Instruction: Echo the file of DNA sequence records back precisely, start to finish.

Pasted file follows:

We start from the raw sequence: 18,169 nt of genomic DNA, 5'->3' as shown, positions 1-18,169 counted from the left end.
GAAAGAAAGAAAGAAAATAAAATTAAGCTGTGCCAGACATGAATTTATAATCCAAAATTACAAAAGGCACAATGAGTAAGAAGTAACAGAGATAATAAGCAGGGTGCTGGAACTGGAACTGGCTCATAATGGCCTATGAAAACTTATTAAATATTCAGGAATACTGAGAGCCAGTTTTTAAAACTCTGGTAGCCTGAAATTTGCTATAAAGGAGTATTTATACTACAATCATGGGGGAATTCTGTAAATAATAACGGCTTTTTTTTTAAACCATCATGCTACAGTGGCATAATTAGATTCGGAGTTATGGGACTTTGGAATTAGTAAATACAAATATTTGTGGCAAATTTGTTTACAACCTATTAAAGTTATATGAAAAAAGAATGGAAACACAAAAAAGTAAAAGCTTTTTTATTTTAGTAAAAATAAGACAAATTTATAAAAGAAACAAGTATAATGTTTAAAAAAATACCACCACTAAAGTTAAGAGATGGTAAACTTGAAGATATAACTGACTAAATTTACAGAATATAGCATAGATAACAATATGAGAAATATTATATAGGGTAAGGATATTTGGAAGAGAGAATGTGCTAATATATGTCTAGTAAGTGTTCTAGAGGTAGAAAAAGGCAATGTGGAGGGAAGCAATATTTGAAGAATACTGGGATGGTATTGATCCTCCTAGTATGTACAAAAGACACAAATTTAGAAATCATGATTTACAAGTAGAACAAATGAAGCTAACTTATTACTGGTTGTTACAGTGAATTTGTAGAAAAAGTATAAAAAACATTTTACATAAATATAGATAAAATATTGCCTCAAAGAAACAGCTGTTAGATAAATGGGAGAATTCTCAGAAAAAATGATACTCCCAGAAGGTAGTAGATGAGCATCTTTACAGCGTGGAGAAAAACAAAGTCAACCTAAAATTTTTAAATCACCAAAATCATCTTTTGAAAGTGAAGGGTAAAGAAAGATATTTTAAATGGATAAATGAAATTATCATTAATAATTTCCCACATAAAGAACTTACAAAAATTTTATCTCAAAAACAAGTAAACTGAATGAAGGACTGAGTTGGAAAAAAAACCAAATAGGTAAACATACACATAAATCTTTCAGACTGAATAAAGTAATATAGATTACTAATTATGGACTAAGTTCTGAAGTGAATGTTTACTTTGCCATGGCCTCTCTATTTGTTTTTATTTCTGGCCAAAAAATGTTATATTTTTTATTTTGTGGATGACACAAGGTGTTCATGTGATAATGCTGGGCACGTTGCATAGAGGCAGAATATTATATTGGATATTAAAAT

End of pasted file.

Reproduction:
We start from the raw sequence: 18,169 nt of genomic DNA, 5'->3' as shown, positions 1-18,169 counted from the left end.
GAAAGAAAGAAAGAAAATAAAATTAAGCTGTGCCAGACATGAATTTATAATCCAAAATTACAAAAGGCACAATGAGTAAGAAGTAACAGAGATAATAAGCAGGGTGCTGGAACTGGAACTGGCTCATAATGGCCTATGAAAACTTATTAAATATTCAGGAATACTGAGAGCCAGTTTTTAAAACTCTGGTAGCCTGAAATTTGCTATAAAGGAGTATTTATACTACAATCATGGGGGAATTCTGTAAATAATAACGGCTTTTTTTTTAAACCATCATGCTACAGTGGCATAATTAGATTCGGAGTTATGGGACTTTGGAATTAGTAAATACAAATATTTGTGGCAAATTTGTTTACAACCTATTAAAGTTATATGAAAAAAGAATGGAAACACAAAAAAGTAAAAGCTTTTTTATTTTAGTAAAAATAAGACAAATTTATAAAAGAAACAAGTATAATGTTTAAAAAAATACCACCACTAAAGTTAAGAGATGGTAAACTTGAAGATATAACTGACTAAATTTACAGAATATAGCATAGATAACAATATGAGAAATATTATATAGGGTAAGGATATTTGGAAGAGAGAATGTGCTAATATATGTCTAGTAAGTGTTCTAGAGGTAGAAAAAGGCAATGTGGAGGGAAGCAATATTTGAAGAATACTGGGATGGTATTGATCCTCCTAGTATGTACAAAAGACACAAATTTAGAAATCATGATTTACAAGTAGAACAAATGAAGCTAACTTATTACTGGTTGTTACAGTGAATTTGTAGAAAAAGTATAAAAAACATTTTACATAAATATAGATAAAATATTGCCTCAAAGAAACAGCTGTTAGATAAATGGGAGAATTCTCAGAAAAAATGATACTCCCAGAAGGTAGTAGATGAGCATCTTTACAGCGTGGAGAAAAACAAAGTCAACCTAAAATTTTTAAATCACCAAAATCATCTTTTGAAAGTGAAGGGTAAAGAAAGATATTTTAAATGGATAAATGAAATTATCATTAATAATTTCCCACATAAAGAACTTACAAAAATTTTATCTCAAAAACAAGTAAACTGAATGAAGGACTGAGTTGGAAAAAAAACCAAATAGGTAAACATACACATAAATCTTTCAGACTGAATAAAGTAATATAGATTACTAATTATGGACTAAGTTCTGAAGTGAATGTTTACTTTGCCATGGCCTCTCTATTTGTTTTTATTTCTGGCCAAAAAATGTTATATTTTTTATTTTGTGGATGACACAAGGTGTTCATGTGATAATGCTGGGCACGTTGCATAGAGGCAGAATATTATATTGGATATTAAAAT